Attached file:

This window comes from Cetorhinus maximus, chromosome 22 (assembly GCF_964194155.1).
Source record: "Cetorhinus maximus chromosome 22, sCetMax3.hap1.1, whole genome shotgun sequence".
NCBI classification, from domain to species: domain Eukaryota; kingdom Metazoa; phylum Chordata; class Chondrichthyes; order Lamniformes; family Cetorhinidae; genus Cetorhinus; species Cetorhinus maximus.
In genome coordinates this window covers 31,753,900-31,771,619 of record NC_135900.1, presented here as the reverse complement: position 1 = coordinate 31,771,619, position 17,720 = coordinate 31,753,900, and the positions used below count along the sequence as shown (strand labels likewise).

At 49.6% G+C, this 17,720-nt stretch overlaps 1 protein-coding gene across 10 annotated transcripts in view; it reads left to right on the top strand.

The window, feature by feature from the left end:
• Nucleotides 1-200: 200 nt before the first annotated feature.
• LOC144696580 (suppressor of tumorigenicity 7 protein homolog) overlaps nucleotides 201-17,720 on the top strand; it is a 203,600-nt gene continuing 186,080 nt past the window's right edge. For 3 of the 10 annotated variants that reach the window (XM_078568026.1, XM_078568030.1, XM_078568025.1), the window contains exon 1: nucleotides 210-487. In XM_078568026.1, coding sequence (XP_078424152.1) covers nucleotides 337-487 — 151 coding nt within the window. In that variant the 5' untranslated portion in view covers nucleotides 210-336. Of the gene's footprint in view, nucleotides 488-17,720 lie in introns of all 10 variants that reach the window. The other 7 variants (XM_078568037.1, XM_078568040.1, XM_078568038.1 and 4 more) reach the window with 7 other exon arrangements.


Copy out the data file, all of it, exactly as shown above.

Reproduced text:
This window comes from Cetorhinus maximus, chromosome 22 (assembly GCF_964194155.1).
Source record: "Cetorhinus maximus chromosome 22, sCetMax3.hap1.1, whole genome shotgun sequence".
NCBI classification, from domain to species: domain Eukaryota; kingdom Metazoa; phylum Chordata; class Chondrichthyes; order Lamniformes; family Cetorhinidae; genus Cetorhinus; species Cetorhinus maximus.
In genome coordinates this window covers 31,753,900-31,771,619 of record NC_135900.1, presented here as the reverse complement: position 1 = coordinate 31,771,619, position 17,720 = coordinate 31,753,900, and the positions used below count along the sequence as shown (strand labels likewise).

At 49.6% G+C, this 17,720-nt stretch overlaps 1 protein-coding gene across 10 annotated transcripts in view; it reads left to right on the top strand.

The window, feature by feature from the left end:
• Nucleotides 1-200: 200 nt before the first annotated feature.
• LOC144696580 (suppressor of tumorigenicity 7 protein homolog) overlaps nucleotides 201-17,720 on the top strand; it is a 203,600-nt gene continuing 186,080 nt past the window's right edge. For 3 of the 10 annotated variants that reach the window (XM_078568026.1, XM_078568030.1, XM_078568025.1), the window contains exon 1: nucleotides 210-487. In XM_078568026.1, coding sequence (XP_078424152.1) covers nucleotides 337-487 — 151 coding nt within the window. In that variant the 5' untranslated portion in view covers nucleotides 210-336. Of the gene's footprint in view, nucleotides 488-17,720 lie in introns of all 10 variants that reach the window. The other 7 variants (XM_078568037.1, XM_078568040.1, XM_078568038.1 and 4 more) reach the window with 7 other exon arrangements.